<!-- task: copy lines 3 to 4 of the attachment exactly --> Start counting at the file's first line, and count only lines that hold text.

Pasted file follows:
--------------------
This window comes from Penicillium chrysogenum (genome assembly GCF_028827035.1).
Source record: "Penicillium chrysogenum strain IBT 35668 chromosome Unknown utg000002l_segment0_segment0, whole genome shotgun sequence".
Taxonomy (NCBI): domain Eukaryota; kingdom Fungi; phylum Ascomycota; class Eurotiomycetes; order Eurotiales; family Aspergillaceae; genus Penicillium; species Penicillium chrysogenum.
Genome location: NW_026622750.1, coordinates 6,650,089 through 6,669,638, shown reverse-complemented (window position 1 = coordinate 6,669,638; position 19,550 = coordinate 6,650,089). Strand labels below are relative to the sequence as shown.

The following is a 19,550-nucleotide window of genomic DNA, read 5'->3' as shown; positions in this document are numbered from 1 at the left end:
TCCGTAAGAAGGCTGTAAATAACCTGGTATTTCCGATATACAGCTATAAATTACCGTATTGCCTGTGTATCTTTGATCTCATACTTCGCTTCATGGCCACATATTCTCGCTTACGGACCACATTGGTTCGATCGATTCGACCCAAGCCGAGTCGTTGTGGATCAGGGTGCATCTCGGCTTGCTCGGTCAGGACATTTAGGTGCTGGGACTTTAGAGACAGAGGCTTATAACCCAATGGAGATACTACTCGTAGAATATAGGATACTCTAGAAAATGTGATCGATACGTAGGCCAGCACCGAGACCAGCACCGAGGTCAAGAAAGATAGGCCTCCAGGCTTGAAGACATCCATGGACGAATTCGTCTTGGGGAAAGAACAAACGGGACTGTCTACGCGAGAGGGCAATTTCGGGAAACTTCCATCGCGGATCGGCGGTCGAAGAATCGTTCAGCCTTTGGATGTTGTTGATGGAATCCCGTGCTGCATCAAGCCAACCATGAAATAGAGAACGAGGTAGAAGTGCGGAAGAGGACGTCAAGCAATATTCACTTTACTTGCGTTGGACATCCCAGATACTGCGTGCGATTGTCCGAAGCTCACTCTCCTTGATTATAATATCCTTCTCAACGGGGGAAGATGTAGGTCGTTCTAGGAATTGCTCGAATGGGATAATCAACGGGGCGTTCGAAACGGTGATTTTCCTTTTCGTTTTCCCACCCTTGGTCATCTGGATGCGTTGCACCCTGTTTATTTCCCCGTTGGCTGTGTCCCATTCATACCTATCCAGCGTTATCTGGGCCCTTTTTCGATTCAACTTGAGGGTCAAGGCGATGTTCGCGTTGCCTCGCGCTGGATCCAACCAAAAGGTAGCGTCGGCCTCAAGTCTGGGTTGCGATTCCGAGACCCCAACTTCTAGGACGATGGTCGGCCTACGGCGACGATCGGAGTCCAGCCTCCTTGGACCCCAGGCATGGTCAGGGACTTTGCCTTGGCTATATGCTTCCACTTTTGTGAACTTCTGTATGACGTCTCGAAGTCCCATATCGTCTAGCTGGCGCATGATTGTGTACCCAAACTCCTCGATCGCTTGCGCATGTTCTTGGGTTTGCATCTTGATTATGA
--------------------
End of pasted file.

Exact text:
Taxonomy (NCBI): domain Eukaryota; kingdom Fungi; phylum Ascomycota; class Eurotiomycetes; order Eurotiales; family Aspergillaceae; genus Penicillium; species Penicillium chrysogenum.
Genome location: NW_026622750.1, coordinates 6,650,089 through 6,669,638, shown reverse-complemented (window position 1 = coordinate 6,669,638; position 19,550 = coordinate 6,650,089). Strand labels below are relative to the sequence as shown.